Charlie Baker’s Plan to Help Community Hospitals: Is it Enough?

By Harrison Mintz

On January 28, 2020, the Joint Committee on Health Care Financing held a hearing on Massachusetts Governor Charlie Baker’s health care Bill H.4134, An Act To Improve Health Care By Investing In Value. Governor Baker and Secretary Sudders presented the highlights of the 179-page bill that proposes wide-ranging changes to the Massachusetts health care system, including the elimination of surprise billing, further oversight on pharmaceutical pricing, increased investment in primary care and behavioral health, and additional funding for community hospitals and health centers.  

Community hospitals play a vital role in treating some of the Commonwealth’s most vulnerable populations. They offer convenient locations within communities and competitive prices compared to Massachusetts’ major teaching and research hospitals. However, a 2016 report from the Health Policy Commission found that community hospitals across the state face considerable challenges, including low occupancy rates and poor financial margins compared to larger hospitals. The report also noted that since 1980, nine community hospitals in Massachusetts have closed, 22 have converted into non-hospital facilities, and many more have been purchased or merged with a larger health care system. Such changes have endangered the sustainability of these important health care institutions and prompted Governor Baker to look for ways to support them financially.

As for the former CEO of Harvard Pilgrim Health Care, Governor Baker is a known entity in the health policy sphere. In the build up to filing this legislation, he made it clear that addressing the struggles of community hospitals would be a key feature. 

A Proposal for Increased Investment in Community Hospitals

True to his word, Baker’s proposed legislation amends an existing fund to create the Community Hospital and Health Center Investment Trust Fund, which, if created, would distribute money to community hospitals and health centers most in need of financial assistance. Along with $15 million worth of state funding, the trust would be funded by penalties levied on pharmaceutical manufacturers who increase their prices more than 2 percent per year. Furthermore, fines paid by health care entities who exceed the Health Policy Commission’s annual cost-growth benchmark would also fund community hospitals and health centers. 

However, some believe that Baker’s proposed legislation does not do enough. Diane Anderson, CEO of Lawrence General Hospital, argued that the Governor’s bill “does not address the real core issues of appropriately reimbursing hospitals and providers….it’s probably not enough to be a sustainable fix.” Democratic State Senator Barry Finegold, whose district includes Lawrence, testified before the Joint Committee that “a pot of money [for community hospitals] is not acceptable. To address this problem, we need a steady stream of funding…if this bill stays as is, I cannot and will not support it.”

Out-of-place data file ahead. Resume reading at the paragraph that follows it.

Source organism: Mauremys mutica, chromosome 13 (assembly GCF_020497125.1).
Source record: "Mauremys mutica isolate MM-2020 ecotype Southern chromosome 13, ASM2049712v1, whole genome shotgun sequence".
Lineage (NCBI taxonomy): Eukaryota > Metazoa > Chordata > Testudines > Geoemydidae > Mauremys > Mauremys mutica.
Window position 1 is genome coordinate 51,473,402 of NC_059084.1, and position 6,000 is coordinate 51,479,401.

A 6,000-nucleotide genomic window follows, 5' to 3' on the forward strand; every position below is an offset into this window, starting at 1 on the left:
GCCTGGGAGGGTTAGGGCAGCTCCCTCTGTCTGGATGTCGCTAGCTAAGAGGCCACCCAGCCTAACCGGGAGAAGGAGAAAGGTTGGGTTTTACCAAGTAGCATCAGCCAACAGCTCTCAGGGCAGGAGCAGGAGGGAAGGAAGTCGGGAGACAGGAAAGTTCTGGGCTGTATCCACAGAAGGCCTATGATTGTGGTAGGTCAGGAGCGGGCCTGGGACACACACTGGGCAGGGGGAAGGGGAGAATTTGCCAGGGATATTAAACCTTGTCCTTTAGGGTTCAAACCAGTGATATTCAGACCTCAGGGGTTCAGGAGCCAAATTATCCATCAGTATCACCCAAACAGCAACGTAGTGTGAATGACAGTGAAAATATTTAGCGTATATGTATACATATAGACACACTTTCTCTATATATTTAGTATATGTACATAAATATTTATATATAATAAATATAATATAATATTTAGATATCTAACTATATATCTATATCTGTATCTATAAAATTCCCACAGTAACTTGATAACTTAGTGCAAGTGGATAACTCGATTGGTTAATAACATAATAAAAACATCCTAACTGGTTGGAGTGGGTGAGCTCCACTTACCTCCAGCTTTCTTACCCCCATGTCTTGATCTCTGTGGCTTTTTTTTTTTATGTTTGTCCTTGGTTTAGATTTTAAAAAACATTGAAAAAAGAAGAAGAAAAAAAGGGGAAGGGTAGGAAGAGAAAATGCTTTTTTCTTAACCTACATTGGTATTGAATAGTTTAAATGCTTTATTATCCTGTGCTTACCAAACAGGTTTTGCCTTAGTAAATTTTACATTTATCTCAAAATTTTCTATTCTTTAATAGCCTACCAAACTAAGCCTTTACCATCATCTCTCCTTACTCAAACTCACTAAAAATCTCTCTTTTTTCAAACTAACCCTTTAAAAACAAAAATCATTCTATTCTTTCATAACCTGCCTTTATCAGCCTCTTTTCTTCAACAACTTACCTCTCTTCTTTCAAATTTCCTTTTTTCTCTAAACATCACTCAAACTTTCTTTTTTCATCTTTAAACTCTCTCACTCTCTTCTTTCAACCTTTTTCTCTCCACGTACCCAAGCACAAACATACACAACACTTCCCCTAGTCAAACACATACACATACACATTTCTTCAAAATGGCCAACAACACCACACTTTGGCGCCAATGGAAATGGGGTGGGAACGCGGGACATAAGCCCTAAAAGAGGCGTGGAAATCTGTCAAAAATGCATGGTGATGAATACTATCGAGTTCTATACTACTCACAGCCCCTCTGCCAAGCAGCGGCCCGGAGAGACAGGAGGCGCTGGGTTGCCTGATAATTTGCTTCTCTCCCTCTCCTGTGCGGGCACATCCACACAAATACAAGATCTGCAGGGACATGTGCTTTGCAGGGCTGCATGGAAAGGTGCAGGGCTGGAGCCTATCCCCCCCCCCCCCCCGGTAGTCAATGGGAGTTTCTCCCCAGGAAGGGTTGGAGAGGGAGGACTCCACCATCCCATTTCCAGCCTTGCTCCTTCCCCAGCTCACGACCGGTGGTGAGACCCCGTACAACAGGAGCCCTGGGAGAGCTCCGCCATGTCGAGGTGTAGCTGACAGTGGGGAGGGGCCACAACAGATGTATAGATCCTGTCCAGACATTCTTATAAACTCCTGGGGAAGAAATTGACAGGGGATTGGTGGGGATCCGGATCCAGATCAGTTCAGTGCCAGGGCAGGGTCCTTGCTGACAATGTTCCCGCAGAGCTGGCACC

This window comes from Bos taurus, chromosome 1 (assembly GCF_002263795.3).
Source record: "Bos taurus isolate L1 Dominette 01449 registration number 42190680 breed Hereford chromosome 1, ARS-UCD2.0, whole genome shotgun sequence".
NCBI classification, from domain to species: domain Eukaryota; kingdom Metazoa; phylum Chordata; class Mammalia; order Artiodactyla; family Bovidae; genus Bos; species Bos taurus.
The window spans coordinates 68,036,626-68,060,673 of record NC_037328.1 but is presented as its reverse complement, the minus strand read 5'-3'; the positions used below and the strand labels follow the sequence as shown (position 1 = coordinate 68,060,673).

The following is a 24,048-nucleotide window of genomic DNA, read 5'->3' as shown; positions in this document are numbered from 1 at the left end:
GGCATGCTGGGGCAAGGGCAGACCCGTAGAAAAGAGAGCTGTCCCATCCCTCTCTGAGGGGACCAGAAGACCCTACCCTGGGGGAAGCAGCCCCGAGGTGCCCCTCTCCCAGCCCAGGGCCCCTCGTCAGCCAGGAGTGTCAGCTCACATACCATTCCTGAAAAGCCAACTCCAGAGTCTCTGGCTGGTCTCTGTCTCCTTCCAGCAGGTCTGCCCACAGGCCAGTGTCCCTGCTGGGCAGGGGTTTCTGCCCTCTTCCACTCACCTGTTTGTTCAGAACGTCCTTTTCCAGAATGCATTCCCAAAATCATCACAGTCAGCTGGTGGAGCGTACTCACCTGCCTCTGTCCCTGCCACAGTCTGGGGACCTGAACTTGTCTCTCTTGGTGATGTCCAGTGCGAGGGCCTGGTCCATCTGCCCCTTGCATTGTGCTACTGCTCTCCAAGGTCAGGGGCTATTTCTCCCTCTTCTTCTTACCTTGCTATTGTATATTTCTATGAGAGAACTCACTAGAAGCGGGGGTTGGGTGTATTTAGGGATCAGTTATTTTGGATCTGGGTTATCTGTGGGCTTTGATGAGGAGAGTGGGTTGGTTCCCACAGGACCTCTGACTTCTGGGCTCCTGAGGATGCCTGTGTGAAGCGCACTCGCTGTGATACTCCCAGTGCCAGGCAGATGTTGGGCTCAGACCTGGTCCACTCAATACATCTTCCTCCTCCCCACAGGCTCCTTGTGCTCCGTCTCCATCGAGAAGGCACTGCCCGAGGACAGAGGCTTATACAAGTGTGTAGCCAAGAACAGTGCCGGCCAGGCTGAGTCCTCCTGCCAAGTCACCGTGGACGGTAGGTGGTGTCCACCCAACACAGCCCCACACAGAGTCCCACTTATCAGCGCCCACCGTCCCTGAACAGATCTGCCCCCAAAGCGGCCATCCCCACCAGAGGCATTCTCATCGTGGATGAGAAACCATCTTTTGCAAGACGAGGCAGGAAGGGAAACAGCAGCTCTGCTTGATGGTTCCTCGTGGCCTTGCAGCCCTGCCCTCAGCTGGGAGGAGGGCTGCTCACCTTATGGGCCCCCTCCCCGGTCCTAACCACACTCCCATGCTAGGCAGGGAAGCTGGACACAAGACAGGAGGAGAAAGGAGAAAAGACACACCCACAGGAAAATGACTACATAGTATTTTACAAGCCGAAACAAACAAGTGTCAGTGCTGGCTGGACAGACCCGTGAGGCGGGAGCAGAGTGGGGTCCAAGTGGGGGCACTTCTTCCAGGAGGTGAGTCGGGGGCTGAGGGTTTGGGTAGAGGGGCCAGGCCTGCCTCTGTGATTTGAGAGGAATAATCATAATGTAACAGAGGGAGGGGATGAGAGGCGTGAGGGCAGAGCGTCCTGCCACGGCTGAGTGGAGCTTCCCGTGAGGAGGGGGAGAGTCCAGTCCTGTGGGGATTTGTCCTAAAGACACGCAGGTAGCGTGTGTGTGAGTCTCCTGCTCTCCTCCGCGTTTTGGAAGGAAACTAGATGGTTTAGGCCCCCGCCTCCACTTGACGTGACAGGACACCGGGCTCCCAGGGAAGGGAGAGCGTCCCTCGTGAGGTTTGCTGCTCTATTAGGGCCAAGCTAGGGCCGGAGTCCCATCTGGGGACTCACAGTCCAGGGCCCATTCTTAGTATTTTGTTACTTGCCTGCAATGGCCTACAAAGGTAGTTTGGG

Provider Price Variation: Lots of Attention, Marginal Progress

At the core of this issue is the continued debate around provider price variation. In 2017, the state convened a special commission to investigate and report on provider price variation, finding that community hospitals were the victims of “apparent underpayment” when compared to other institutions. Still, relatively little progress has been made on rectifying these disparities in hospital prices.

Furthermore, Governor Baker has seemed unmoved by comments like Anderson’s, stating at the 2019 Health Policy Commission Cost Trends Hearing that “while many would argue that the fundamental problems with our health care system are rooted in some provider organizations being paid too much, and some being paid too little, we would argue the problem is more fundamental than that.” He continued to say that such discrepancies between providers was more due to “our health care system [that rewards] those providers that invest in technology…at the expense of those who chose to invest in primary care, geriatrics, addiction services, and behavioral health care.”

Testifying before the Joint Committee on Health Care Financing, Baker and Sudders reiterated that their proposed legislation purposefully did not include provider price variation language and was more focused on stabilizing community hospitals in the short run. Sudders explained, “the very services we wanted to see invested in, [primary and behavioral health care] would be the very services that would not be invested in,” should a floor or cap be placed on provider pricing. Yet, Section 17 of Baker’s bill calls for continued reporting and monitoring of the differences in provider pricing and reimbursement, and it therefore seems likely that conversation surrounding the issue will persist, especially as legislation addressing provider price variation has bounced around Beacon Hill in recent legislative sessions. 

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